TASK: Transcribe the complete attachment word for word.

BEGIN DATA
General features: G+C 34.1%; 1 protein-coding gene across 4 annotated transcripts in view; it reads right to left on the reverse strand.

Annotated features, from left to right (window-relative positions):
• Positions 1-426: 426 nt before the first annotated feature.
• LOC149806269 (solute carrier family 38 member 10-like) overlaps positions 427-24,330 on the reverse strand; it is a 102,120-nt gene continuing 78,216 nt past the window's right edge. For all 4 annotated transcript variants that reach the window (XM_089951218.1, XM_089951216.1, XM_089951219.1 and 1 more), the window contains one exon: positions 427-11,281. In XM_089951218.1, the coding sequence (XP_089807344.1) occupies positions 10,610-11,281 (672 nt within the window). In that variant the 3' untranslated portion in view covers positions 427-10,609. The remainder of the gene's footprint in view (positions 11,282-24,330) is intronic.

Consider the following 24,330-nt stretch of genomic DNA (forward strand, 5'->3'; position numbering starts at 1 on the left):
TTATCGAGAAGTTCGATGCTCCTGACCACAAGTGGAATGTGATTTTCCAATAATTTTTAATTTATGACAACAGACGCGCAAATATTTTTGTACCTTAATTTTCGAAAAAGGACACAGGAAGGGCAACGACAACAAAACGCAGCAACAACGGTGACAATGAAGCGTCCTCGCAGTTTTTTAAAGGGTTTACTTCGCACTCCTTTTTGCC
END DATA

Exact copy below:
General features: G+C 34.1%; 1 protein-coding gene across 4 annotated transcripts in view; it reads right to left on the reverse strand.

Annotated features, from left to right (window-relative positions):
• Positions 1-426: 426 nt before the first annotated feature.
• LOC149806269 (solute carrier family 38 member 10-like) overlaps positions 427-24,330 on the reverse strand; it is a 102,120-nt gene continuing 78,216 nt past the window's right edge. For all 4 annotated transcript variants that reach the window (XM_089951218.1, XM_089951216.1, XM_089951219.1 and 1 more), the window contains one exon: positions 427-11,281. In XM_089951218.1, the coding sequence (XP_089807344.1) occupies positions 10,610-11,281 (672 nt within the window). In that variant the 3' untranslated portion in view covers positions 427-10,609. The remainder of the gene's footprint in view (positions 11,282-24,330) is intronic.

Consider the following 24,330-nt stretch of genomic DNA (forward strand, 5'->3'; position numbering starts at 1 on the left):
TTATCGAGAAGTTCGATGCTCCTGACCACAAGTGGAATGTGATTTTCCAATAATTTTTAATTTATGACAACAGACGCGCAAATATTTTTGTACCTTAATTTTCGAAAAAGGACACAGGAAGGGCAACGACAACAAAACGCAGCAACAACGGTGACAATGAAGCGTCCTCGCAGTTTTTTAAAGGGTTTACTTCGCACTCCTTTTTGCC